Six Clever Strategies to Use Space over Wall Cabinets
Planning a kitchen remodeling is an exercise in math. You need to know quite a few standard measurements such as the minimum size of a work aisle (42 inches), distance between appliances (3 ft to 7 ft), and the correct height for a countertop. In many cases, wall-base cabinet pairs serve as the point of origin for these measurements.
Cabinets also have standard installation measurements. The distance between the base cabinet (including kitchen countertops) and wall cabinet is normally between 18 and 20 inches. This is low enough to provide easy access to the wall cabinet contents for most people, and still have enough space to keep and use small appliances as well as use the workspace comfortably. Of course, you can make some adjustments depending on your height, but you should not make the wall cabinets too high because other people that use the kitchen may have a problem.
That also brings up how much space you will have between the top of the wall cabinet and the ceiling. In most homes, the standard ceiling is 8 feet high. A standard wall cabinet is 36 inches in height. Typically, this means you have about 6 inches of space just hanging out there, being useless. You need a ladder to reach it, and all it really does is gather dust.
However, that does not have to be the case. Here are six clever strategies to use that space over wall cabinets.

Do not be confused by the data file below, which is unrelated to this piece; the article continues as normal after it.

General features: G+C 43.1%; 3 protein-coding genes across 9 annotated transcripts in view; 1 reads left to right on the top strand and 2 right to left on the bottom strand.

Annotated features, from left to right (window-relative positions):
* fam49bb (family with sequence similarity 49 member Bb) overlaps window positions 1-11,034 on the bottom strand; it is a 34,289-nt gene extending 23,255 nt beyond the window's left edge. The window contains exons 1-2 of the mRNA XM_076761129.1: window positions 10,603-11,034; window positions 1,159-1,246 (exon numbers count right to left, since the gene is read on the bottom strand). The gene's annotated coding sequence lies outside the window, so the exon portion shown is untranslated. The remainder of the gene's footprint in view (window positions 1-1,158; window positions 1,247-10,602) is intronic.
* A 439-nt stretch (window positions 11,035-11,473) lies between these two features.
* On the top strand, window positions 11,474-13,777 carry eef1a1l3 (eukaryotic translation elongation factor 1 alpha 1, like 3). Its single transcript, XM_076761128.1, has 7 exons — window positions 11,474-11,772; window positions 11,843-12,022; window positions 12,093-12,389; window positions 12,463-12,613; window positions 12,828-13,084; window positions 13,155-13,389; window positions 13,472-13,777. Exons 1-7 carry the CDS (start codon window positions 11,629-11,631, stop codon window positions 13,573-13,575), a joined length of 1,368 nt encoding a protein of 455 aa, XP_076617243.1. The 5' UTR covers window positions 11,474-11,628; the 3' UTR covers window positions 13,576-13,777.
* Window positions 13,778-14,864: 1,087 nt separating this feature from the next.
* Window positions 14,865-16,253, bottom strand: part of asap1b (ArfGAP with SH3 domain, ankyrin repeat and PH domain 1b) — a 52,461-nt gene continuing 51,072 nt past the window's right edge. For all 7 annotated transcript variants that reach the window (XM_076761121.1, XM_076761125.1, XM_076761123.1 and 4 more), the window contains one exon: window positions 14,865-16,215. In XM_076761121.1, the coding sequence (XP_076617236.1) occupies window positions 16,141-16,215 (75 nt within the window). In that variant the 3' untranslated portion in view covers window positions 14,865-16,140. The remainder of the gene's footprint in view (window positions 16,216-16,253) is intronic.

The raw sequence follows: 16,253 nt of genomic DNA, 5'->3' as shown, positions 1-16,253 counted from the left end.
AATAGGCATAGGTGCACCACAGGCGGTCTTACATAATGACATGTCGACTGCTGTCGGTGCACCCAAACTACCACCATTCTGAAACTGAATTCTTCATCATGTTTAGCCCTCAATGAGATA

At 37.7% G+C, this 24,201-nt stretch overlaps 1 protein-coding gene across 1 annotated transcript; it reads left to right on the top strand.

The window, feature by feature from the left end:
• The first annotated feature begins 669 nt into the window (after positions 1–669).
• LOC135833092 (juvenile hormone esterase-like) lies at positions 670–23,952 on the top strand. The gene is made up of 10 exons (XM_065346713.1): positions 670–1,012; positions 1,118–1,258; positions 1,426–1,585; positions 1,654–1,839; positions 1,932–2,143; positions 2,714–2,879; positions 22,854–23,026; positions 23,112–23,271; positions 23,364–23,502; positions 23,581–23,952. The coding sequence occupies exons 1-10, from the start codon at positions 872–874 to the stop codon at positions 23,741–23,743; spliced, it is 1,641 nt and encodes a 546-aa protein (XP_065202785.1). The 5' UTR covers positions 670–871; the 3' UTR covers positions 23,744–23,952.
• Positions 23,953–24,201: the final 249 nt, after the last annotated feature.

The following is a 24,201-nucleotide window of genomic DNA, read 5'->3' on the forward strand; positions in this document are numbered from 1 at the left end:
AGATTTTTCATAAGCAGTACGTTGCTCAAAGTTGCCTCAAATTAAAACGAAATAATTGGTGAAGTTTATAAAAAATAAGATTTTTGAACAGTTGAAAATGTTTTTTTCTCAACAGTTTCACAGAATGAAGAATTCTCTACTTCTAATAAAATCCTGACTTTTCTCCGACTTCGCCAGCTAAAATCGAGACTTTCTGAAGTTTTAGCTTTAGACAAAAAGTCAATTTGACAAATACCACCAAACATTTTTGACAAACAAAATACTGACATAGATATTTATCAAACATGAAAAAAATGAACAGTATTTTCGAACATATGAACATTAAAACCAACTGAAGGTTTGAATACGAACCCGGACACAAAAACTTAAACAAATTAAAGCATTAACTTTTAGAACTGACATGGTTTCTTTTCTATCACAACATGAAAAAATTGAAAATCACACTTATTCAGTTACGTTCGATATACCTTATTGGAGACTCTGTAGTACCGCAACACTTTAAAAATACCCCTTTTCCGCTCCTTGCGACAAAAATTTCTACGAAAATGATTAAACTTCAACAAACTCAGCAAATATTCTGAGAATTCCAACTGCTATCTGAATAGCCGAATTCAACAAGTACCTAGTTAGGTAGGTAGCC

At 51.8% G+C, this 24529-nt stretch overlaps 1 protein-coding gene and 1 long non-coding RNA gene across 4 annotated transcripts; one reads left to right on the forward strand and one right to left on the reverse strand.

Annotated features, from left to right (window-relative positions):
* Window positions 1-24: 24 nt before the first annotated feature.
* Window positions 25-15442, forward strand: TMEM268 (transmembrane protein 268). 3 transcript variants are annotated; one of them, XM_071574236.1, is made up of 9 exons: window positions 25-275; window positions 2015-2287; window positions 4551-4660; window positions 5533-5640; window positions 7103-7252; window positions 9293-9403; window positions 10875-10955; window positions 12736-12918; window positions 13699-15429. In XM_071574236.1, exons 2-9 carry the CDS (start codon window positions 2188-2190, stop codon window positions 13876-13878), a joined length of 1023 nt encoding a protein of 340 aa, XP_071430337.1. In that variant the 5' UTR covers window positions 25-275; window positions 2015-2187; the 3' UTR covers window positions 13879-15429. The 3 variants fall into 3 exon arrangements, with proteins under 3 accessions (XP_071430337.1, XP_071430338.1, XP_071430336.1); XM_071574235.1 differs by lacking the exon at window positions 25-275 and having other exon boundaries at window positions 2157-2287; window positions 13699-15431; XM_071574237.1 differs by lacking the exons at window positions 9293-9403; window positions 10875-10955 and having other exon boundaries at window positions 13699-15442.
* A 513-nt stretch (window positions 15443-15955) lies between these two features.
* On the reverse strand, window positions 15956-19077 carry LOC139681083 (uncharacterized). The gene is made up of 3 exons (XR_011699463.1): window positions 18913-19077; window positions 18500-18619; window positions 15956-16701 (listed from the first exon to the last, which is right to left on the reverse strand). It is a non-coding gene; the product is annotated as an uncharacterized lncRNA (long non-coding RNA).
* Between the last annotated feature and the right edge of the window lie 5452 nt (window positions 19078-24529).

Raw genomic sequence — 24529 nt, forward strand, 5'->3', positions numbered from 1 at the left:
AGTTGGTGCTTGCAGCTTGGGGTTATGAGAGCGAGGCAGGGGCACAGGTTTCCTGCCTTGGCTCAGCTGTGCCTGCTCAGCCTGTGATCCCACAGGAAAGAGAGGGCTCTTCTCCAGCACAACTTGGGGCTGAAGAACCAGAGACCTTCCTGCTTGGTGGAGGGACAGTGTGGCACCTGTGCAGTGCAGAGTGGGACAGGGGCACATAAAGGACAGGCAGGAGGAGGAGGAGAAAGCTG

1. Get a non-standard cabinet
The standard height for a wall cabinet is 36 inches, but it can go all the way to 42 inches. This is the best way to make up the difference and get rid of that awkward space. It is also a great way to maximize your storage space and give the kitchen a more finished look. You may still be left with a small gap, especially if the ceiling is not completely true. However, you can easily hide that by putting in inexpensive crown molding to up the stylishness of your kitchen.
2. Close it up with beadboard
If your ceiling is a bit higher than 8 feet, a taller cabinet may not reach high enough to cover the gap. You can make up the difference by putting in beadboard and capping it off with crown molding. The architectural details of beadboard can give your kitchen an interesting look while closing off that unsightly gap permanently. You can paint it the same color as your cabinets to blend it in, or a complementary color to give it more dash. The important thing is keeping that space from gathering dust you will have to clean out periodically.
3. Use it as a book nook
If you can’t afford to waste even a bit of space in your house, you can use that space to store your cookbooks and other books, or even your household accounts ledgers and receipts. It is a convenient place for you to keep them out of the way and still within easy reach when you need them. However, you may want to keep anything with paper away from sources of heat and steam such as your stovetop and refrigerator to avoid ruining them over time.
4. Basket case, literally